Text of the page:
In Missouri, like in most states, bars and restaurants can offer happy hour specials. But good luck finding out what those specials are.

It is legal to post signs about happy hour, so that passersby can know they are happening. But the state currently bans any kind of advertisements about discounted drink price outside anywhere licensed to serve alcohol. Bar and restaurant owners are even forbidden from displaying signs within their own establishments about drink specials on their own menus.

In other words, a Missouri bar could put up a sign that says happy hour exists. But if that sign mentioned half-price beers or discounted rail drinks, the government could fine and shut them down.

Why should state officials decide how bar people advertise their business? Although it is usually a good idea to talk to the bartender about the specials, alcoholic or otherwise, it should not be a legal requirement under penalty of economic ruin for hanging a sign.

Thanks to a recent lawsuit filed by a broadcasting industry group, radio station operator, winery and retailer, this bizarre state of affairs may soon come to an end. Last week, the Eighth U.S. Circuit Court of Appeals allowed their case to go forward, ruling that it “plausibly demonstrates the challenged provisions do not directly advance the government’s asserted substantial interest, are more extensive than necessary, and unconstitutionally compel speech and association.” The ruling reverses a lower court’s decision to dismiss the lawsuit.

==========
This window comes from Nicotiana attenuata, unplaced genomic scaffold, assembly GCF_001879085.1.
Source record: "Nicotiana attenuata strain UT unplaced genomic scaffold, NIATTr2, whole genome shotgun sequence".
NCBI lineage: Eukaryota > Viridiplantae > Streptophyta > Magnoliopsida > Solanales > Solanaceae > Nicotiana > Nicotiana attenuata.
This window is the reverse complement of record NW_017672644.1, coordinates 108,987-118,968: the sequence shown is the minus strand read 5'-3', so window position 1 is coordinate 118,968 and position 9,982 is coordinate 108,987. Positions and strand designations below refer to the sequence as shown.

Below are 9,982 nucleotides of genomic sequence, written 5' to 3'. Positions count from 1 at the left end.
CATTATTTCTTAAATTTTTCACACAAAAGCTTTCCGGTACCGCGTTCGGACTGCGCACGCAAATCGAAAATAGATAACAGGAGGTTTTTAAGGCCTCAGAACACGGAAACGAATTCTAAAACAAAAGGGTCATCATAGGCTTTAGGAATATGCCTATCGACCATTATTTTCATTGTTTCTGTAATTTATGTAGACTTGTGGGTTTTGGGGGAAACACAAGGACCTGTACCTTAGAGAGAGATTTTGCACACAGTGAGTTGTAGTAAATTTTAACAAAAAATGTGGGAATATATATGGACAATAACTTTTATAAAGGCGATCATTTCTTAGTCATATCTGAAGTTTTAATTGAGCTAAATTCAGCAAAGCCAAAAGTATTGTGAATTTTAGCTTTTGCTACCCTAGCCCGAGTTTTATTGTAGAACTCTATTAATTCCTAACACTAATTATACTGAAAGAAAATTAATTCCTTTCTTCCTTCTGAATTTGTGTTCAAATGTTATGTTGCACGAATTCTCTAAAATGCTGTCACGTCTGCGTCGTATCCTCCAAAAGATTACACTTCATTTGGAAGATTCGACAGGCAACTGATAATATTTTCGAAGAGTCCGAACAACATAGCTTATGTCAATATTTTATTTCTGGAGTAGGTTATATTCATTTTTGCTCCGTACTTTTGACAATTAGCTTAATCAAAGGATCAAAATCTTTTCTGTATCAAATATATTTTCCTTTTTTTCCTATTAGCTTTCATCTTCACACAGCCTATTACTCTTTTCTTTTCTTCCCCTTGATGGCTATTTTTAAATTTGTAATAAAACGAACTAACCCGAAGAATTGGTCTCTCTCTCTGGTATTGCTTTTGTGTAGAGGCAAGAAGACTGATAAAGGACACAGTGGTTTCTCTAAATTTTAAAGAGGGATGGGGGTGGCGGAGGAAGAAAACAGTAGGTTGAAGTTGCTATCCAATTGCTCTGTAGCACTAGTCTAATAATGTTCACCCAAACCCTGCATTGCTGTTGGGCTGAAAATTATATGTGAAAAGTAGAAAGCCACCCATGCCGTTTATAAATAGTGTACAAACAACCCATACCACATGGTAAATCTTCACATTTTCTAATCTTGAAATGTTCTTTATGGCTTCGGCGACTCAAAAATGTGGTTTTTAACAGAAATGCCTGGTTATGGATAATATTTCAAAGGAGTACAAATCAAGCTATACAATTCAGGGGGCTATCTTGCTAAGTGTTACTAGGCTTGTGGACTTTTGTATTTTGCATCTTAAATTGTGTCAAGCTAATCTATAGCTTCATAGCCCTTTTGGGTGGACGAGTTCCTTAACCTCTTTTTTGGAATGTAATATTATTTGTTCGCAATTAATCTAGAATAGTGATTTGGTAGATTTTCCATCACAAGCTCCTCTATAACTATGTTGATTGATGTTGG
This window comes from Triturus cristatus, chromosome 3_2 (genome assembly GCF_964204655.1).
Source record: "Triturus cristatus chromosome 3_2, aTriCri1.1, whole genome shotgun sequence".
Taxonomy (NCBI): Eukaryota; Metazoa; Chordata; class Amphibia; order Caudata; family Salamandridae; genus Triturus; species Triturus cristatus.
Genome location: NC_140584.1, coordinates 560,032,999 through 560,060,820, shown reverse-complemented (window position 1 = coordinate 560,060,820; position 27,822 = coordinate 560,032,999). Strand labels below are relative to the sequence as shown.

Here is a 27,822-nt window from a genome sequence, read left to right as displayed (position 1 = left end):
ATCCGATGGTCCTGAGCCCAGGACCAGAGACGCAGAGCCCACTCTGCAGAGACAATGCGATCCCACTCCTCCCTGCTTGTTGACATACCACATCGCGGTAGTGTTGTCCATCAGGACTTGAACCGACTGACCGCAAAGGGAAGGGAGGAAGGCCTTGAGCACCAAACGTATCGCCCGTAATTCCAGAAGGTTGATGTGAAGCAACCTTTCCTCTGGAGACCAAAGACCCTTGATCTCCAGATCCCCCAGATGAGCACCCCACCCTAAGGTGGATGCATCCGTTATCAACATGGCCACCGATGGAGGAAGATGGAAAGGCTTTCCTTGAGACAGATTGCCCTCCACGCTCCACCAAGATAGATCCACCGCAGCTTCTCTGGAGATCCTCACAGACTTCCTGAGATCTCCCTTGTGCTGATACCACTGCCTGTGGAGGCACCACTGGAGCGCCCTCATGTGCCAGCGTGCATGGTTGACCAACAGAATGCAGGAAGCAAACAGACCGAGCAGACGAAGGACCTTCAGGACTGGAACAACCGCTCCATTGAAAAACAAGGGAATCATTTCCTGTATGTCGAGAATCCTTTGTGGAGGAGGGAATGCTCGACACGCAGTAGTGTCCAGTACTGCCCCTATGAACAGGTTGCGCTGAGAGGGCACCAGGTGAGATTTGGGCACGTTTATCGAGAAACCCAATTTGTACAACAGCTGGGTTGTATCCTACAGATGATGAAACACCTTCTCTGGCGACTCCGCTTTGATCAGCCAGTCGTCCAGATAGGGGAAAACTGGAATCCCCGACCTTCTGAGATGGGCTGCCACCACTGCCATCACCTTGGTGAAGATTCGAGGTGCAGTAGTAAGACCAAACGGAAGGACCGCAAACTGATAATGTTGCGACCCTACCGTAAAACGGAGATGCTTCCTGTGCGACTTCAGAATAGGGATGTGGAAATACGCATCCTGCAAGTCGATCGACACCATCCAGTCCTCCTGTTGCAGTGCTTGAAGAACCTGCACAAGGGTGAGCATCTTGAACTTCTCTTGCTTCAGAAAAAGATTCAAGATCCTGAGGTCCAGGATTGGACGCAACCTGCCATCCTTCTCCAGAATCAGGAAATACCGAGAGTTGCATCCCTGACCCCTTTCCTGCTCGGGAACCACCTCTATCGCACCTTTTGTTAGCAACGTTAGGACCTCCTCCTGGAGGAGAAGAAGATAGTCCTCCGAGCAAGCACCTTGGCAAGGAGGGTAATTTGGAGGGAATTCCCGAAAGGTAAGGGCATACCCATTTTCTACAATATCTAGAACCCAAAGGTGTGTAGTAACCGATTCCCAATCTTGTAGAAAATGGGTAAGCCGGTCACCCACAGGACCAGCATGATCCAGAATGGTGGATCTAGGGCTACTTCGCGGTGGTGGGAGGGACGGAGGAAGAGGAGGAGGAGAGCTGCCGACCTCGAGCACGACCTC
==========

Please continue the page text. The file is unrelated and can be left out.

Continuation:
The plaintiffs argue the regulations, which prohibit certain content but not others, are facially unconstitutional under the First Amendment. Commercial speech in the past has received less protection than other kinds of protected speech, but the Supreme Court hinted in IMS Health Inc. v. Sorrell that those days may be coming to an end.  And it’s about time:  Restricting people’s speech is an unacceptable infringement on people’s civil rights, whether or not they are promoting their business, and bans on happy hour advertisements only serve to keep customers in the dark.

The case centers on a convoluted mix of statute and regulations that aim to tightly control what liquor companies, stores and bars in Missouri can say about any alcoholic products. Perhaps most damningly, the Eighth Circuit found “multiple inconsistencies within the regulations poke obvious holes in any potential advancement of the [state’s professed] interest in promoting responsible drinking, to the point the regulations do not advance the interest at all.”

There is no good reason for the government to micromanage the details of businesses’ advertising strategy. Missouri should live up to its nickname and allow its retailers to show residents what they have to offer.